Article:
By: Catherine Kavanaugh
May 13, 2014
Minnkota Windows is building a 78,000-square foot facility that will more than double its space for making PVC products in North Dakota — the fastest growing state in the nation.
General manager Brad Bushaw expects the 34-year-old business to move from its current location in Fargo to the new plant and offices four miles away in West Fargo during the first quarter of 2015.
“We’ve added on as much as we could to our existing facility,” Bushaw said. “We’re growing and our bottleneck in the last couple years has been work stations. The new building will alleviate that.”
In the next few years, Minnkota also plans to add 10-15 employees to the 48 workers it has.
The company manufactures vinyl windows and patio doors with several production partners, including Rehau as the lineal extruder, and then distributes them in 13 states and the province of Manitoba, Canada.
“We’ve grown every year for 30-plus years and we didn’t have any setbacks even during the recession,” Bushaw said. “Our region of the upper Midwest was somewhat insulated from that because of the strong agricultural and growing oil industries. That kind of kept us out of the recession.”
New construction accounts for a big part of Minnkota’s growth. However, the increase in window orders isn’t directly related to the oil rush in western North Dakota, where developers are building multi-family projects as fast as they can for thousands of job seekers.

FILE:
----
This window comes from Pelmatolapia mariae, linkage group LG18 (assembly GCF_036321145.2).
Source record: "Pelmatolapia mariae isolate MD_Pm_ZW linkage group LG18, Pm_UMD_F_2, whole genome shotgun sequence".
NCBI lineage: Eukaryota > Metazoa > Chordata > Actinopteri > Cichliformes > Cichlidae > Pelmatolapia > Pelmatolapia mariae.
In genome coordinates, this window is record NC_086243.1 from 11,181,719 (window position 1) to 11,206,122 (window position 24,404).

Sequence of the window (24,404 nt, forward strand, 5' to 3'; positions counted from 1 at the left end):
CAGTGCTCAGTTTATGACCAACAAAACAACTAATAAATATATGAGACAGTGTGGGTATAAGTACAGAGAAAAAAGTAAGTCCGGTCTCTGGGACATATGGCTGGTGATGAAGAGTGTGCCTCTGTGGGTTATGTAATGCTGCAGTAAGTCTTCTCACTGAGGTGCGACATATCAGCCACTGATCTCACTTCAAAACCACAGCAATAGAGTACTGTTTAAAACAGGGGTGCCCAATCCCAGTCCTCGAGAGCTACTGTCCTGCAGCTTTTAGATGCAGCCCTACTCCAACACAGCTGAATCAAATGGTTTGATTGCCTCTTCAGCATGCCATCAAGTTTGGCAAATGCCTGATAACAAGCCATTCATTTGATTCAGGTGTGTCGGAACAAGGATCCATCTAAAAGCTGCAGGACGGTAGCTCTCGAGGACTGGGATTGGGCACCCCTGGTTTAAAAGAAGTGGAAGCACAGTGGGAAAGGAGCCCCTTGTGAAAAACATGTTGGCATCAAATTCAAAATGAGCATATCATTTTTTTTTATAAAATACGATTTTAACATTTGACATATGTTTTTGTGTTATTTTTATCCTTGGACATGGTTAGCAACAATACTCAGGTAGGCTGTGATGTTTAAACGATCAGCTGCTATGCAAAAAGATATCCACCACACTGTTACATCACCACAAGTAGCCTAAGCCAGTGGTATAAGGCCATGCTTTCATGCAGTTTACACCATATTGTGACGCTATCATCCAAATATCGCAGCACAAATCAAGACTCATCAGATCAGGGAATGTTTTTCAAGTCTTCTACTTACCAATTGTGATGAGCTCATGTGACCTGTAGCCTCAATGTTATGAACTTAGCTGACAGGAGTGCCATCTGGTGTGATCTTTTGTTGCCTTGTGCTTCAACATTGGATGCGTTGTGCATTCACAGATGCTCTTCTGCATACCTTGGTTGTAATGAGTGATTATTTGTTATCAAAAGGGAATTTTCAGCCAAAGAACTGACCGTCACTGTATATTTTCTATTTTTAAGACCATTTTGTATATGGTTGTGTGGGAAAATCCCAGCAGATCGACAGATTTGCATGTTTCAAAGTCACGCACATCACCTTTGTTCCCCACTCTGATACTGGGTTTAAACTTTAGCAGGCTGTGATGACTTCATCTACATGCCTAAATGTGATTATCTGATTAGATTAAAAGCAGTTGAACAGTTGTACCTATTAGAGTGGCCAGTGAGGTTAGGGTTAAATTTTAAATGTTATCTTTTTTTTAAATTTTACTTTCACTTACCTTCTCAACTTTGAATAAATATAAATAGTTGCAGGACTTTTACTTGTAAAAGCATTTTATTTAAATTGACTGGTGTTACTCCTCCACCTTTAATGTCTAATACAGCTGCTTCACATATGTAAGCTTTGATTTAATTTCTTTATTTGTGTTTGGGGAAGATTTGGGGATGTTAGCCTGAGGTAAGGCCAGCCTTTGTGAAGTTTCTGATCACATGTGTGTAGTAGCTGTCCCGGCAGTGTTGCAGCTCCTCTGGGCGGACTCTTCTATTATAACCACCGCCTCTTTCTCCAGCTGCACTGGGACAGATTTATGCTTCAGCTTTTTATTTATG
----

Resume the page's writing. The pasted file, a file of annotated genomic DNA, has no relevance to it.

“Price is the most important factor in multi-family construction,” Bushaw said. “We make a high-end product so we’re not shipping product to build the duplexes and apartments.”
Minnkota is benefiting from the ripple effect of the oil boom in a couple other ways. First, the influx of workers with decent paychecks to spend on goods and services has helped most facets of the economy thrive. A lot of people have more disposable income. And, home prices have more than tripled in some towns, making it a good time for some residents to move up.
“What’s happening is more money is floating around and changing hands so our dealers are busy fixing up peoples’ homes,” Bushaw said. “People are trading up and doing remodels.”
Sales of Minnkota’s premier Euro-series windows with elegant designs and tilt-turn features have almost doubled since the product line was introduced in 2012.
“That’s part of the reason we felt so cramped,” Bushaw said.
The window maker also has expanded its footprint considerably in the last few years, reaching into Montana, Wyoming and Nebraska and more parts of Iowa. Other dealers have been with Minnkota for three decades.
Minnkota officials had considered investing $5.3 million in an existing building back in 2011 but the configuration and size did not meet the business’s production needs, Bushaw said. He declined to say how much Minnkota is spending to construct a new facility except that it is more than the scrapped plan of three years ago.